LONDON – This week, Airbus announced plans to hire 13,000 people in 2023 as the manufacturer continues to ramp up operations.
Around 7,000 of these will be newly created posts by Airbus.
Of the 13,000 roles, 9,000 of them will be based in Europe.
Baril: Repeating The Same Action from 2022…
Commenting on this recruitment drive was Thierry Baril, Airbus’ Chief Human Resources & Workplace Officer, who is looking to repeat the same action completed in 2022:
“In 2022, we welcomed more than 13,000 new employees within Team Airbus around the world, in a complex environment which tested our resilience and attractiveness as a global employer.”
“Following the success of our recruitment last year, we will hire over 13,000 employees again in 2023.”
“We call on talented individuals from all over the world to join us in our journey to make sustainable aerospace a reality and to help us build a better, more diverse, and inclusive workplace for all our employees.”
Airbus plans to ramp up production
Airbus aims to produce around 65 A320 Family aircraft per month by 2024, which will explain why more staff will be needed.
Overall, the European planemaker has plans to ramp up production to 75 aircraft per month by 2025, but 65 per month by early 2024 represents a delay of around six months.
With the first flight of the A321XLR taking place last month, the manufacturer is aiming for an entry-into-service date of 2024.
Airbus has also said they are looking into increasing the production rate on their widebody fleet, being the A330neo and A350XWB.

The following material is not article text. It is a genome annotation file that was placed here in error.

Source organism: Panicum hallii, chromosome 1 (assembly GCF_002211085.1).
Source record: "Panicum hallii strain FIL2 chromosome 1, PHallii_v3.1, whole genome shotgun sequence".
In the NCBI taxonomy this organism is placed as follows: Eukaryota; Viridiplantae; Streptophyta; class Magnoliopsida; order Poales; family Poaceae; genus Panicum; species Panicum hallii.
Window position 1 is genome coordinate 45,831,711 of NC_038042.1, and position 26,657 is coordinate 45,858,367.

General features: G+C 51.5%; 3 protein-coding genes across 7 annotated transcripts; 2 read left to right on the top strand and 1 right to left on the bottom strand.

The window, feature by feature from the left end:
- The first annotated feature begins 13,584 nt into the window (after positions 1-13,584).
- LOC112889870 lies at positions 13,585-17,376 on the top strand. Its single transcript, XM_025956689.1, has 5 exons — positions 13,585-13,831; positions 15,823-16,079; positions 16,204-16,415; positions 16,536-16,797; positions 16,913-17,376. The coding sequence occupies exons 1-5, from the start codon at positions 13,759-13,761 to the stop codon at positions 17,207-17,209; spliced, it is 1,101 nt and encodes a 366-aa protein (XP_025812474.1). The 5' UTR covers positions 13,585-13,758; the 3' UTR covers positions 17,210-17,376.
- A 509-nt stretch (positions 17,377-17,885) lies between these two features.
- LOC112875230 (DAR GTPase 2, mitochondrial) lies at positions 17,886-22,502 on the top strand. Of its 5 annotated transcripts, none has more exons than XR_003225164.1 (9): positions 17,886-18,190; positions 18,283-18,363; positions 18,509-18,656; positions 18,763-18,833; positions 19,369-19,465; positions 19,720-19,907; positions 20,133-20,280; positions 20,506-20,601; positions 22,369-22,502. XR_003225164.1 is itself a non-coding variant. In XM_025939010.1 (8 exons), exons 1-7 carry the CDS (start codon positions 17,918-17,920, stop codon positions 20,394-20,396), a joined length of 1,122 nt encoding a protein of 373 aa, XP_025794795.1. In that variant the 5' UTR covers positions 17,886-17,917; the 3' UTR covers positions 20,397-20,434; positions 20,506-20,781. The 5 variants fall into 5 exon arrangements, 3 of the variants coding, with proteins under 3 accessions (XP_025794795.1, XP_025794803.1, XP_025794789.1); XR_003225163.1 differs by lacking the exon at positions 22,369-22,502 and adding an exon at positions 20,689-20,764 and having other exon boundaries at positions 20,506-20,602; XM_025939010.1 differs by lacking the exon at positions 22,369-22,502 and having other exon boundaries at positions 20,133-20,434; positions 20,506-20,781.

Airbus forecasts that the A220 program is expected to reach an operating profit for the first time in 2025, which is a milestone worth celebrating.
With this in mind, Airbus is also seriously evaluating longer ranges or stretched versions of the A220, depending on the situation.
Airbus also notes that the relationship between players in the supply chain is crucial to maintain its integrity in the production line and customer service and, importantly, to compete against Airbus.
Challenges Faced by Airbus…
The company has been struggling to meet its delivery targets for the past few years, and this has led to a backlog of orders.
In order to ramp up production, Airbus will need to invest heavily in its manufacturing infrastructure and hire more workers.
This will be a challenge given the current economic conditions in Europe.
Additionally, Airbus will need to find ways to improve its supply chain in order to avoid delays in the production process.
How this affects the airline industry
As Airbus ramps up production rates, the airline industry will be affected in a number of ways. First, airlines that have ordered aircraft from Airbus will receive their deliveries sooner than anticipated.
This could affect an airline’s fleet planning, as well as its operations and maintenance schedules.
Second, the increased production rates could lead to a shortage of aircraft components, which could drive up prices for airlines.
Finally, the increased competition from Airbus may lead to price wars among aircraft manufacturers, which could benefit airlines.
Ramping up Airbus production rates is a big step in the right direction for the aviation industry.
It not only helps to keep costs down and make air travel more affordable, but it also provides employment opportunities to hundreds of people around the world.
Airbus plans to continue increasing production rates in order to meet growing demand, making air travel easier and more accessible for everyone.